The city of Portland broke ground on a new 208-bed homeless services center at 654 Riverside St. on Tuesday. Shawn Patrick Ouellette/Staff Photographer

The city of Portland broke ground Tuesday on a 208-bed homeless services center that officials say will transform the way the city and its partners provide critical services to those experiencing homelessness.

“I’m so pleased to be here today, marking the beginning of construction, which means we will soon be able to serve people better in the city of Portland,” said Mayor Kate Snyder during a cold and windy groundbreaking at the site of the facility at 654 Riverside Street.

The new center will replace the existing Oxford Street Shelter and is expected to take a year to complete, with doors opening in late spring or early summer 2023. Construction will cost up to $25 million and will be financed through a 25-year lease with Developers Collaborative, which is building the center, after a $6.5 million up front payment from the city using American Rescue Plan Act funds. The city would also have the option to purchase the facility for $1 at the end of year 25 of the lease.

The city has been planning for years for an alternative to its current emergency shelter at Oxford Street, which the city leases and which can serve about 150 people. The City Council in 2019 approved building a new homelessness center to be located on vacant city-owned property.

City staff issued a request for proposals in February 2021, seeking private developers to build and lease the new facility for the city to operate, and the council selected Developers Collaborative in June 2021.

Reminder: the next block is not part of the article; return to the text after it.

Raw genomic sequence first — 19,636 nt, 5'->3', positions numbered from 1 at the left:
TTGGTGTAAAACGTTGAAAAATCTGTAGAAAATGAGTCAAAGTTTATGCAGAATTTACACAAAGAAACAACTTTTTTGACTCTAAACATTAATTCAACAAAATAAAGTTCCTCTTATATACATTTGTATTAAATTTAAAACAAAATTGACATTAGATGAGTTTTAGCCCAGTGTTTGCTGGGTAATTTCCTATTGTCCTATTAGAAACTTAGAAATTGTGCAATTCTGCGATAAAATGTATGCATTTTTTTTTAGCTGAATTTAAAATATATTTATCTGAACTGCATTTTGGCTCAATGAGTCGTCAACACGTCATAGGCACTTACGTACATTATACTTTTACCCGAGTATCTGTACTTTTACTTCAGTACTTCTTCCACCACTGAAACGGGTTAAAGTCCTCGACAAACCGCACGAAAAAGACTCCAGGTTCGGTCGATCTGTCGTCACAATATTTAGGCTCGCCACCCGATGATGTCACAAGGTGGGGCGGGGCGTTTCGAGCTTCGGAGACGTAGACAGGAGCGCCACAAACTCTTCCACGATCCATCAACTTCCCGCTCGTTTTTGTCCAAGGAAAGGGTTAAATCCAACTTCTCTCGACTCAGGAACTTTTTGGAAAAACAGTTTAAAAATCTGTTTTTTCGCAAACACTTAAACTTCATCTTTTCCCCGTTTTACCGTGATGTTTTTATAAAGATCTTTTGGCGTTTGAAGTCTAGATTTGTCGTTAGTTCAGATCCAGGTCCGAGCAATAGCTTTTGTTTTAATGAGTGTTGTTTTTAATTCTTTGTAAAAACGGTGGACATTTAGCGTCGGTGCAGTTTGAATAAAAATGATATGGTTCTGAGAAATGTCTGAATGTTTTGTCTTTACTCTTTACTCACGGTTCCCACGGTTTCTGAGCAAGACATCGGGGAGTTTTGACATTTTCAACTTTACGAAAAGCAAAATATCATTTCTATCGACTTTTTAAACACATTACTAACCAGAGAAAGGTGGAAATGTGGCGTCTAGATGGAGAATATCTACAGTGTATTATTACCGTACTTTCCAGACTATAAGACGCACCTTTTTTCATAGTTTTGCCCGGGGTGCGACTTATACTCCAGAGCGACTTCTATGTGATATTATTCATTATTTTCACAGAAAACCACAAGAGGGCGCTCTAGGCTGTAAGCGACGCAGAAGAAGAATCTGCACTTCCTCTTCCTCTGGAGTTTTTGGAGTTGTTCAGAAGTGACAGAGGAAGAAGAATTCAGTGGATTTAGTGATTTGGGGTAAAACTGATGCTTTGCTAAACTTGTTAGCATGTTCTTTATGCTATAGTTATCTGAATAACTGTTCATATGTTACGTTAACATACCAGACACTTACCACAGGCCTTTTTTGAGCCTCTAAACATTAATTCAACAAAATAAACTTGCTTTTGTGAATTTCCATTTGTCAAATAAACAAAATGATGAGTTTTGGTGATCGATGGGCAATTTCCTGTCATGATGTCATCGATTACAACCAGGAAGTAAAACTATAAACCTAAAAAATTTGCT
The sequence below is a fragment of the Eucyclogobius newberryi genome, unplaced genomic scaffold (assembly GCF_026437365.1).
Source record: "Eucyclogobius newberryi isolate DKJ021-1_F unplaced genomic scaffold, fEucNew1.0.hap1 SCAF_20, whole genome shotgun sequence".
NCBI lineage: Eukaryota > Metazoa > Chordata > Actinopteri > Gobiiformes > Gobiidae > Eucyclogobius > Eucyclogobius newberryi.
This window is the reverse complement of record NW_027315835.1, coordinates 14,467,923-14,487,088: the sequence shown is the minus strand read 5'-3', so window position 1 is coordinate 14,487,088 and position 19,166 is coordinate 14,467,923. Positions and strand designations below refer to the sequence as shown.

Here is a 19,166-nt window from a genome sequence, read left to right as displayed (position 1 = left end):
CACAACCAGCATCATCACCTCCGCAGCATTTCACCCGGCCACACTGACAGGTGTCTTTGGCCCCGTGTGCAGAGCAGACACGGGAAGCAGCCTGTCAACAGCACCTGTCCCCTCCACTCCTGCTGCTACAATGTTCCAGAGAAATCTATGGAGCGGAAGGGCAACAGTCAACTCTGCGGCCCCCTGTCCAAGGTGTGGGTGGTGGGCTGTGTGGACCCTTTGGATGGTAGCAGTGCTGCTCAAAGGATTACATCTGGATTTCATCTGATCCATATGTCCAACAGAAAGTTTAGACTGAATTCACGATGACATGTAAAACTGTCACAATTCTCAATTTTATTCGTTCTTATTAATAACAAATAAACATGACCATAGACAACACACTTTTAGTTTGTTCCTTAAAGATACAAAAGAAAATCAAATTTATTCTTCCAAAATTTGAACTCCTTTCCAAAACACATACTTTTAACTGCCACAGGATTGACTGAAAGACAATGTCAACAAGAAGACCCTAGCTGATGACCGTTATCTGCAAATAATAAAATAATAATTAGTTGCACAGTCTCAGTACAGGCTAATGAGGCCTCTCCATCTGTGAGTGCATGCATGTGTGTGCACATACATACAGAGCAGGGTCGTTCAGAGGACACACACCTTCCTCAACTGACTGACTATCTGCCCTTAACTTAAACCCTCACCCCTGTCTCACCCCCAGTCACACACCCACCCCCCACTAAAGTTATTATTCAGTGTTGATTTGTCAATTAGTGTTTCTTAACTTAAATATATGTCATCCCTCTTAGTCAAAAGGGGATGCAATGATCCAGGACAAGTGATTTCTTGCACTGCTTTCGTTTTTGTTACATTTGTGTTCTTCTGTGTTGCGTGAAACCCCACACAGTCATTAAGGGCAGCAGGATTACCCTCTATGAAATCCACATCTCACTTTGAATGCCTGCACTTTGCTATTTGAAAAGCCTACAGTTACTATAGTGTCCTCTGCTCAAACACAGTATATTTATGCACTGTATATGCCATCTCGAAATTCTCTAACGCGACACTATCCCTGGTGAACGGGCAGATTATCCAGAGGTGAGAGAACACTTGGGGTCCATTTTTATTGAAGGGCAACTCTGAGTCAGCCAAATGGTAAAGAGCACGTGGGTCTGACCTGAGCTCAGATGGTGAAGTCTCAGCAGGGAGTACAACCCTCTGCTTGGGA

The proposal for the center received pushback from some residents who felt it would be too large. Last fall, they worked to get a referendum before voters. The citizens initiative brought forward by Smaller Shelters for Portland would have limited the size of most new homeless shelters to 50 beds but received only 31 percent of the vote.


An artist’s rendering of the entry to the 208-bed homeless services center at 654 Riverside St. The $25 million project is expected to be completed in spring or summer of 2023. Rendering courtesy of Developers Collaborative

Damon Yakovleff, who served as treasurer of Smaller Shelters for Portland, said the group has disbanded as a formal committee though some of its members continue to remain active on issues related to the shelter. “I think we have to respect the outcome of the election,” Yakovleff said.

He said he has been working with the city’s bicycle and pedestrian advisory committee on ensuring accessible sidewalks and transportation in the area around the new shelter.

“We don’t want to see it fail,” Yakovleff said of the center. “We don’t want to see people harmed. We don’t agree with it as a model but that’s what was selected, so that’s what we’re going to work to support.”

The president of the group also said Tuesday that, since the city is moving forward with the project, there should be more community involvement.


“It’s unacceptable that the city did not include a single member of the Riverton community, the unhoused community or even one homeless advocacy group spokesperson on their list of speakers at today’s groundbreaking ceremony,” said Portlanders for Smaller Shelters President Stephanie Neuts in a statement.